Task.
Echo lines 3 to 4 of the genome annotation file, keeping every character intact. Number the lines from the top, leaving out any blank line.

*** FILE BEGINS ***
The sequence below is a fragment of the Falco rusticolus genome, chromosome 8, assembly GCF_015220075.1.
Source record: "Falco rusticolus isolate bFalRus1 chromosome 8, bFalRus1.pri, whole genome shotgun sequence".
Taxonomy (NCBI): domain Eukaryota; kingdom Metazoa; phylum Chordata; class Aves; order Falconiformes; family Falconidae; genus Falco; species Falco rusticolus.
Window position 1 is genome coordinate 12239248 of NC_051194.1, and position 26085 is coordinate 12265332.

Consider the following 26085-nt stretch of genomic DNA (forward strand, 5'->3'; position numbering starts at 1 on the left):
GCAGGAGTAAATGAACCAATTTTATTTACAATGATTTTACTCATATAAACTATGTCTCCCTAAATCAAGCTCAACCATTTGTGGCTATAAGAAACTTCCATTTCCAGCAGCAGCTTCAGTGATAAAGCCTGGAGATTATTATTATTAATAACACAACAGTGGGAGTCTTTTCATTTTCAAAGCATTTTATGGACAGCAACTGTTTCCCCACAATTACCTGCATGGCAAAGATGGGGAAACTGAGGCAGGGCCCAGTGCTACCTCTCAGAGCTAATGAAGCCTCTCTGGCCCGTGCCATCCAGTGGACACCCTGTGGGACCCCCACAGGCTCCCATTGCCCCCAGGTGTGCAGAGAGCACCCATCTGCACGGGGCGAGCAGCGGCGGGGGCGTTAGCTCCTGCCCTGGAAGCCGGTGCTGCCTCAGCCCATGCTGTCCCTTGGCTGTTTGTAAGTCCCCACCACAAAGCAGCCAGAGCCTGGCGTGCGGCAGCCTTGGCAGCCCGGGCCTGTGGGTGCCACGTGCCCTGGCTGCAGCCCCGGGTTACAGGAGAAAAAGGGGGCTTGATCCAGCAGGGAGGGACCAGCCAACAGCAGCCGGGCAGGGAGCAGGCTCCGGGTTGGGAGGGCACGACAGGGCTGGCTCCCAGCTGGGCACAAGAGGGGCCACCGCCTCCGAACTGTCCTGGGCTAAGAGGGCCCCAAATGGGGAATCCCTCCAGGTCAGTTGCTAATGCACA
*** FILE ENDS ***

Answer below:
Taxonomy (NCBI): domain Eukaryota; kingdom Metazoa; phylum Chordata; class Aves; order Falconiformes; family Falconidae; genus Falco; species Falco rusticolus.
Window position 1 is genome coordinate 12239248 of NC_051194.1, and position 26085 is coordinate 12265332.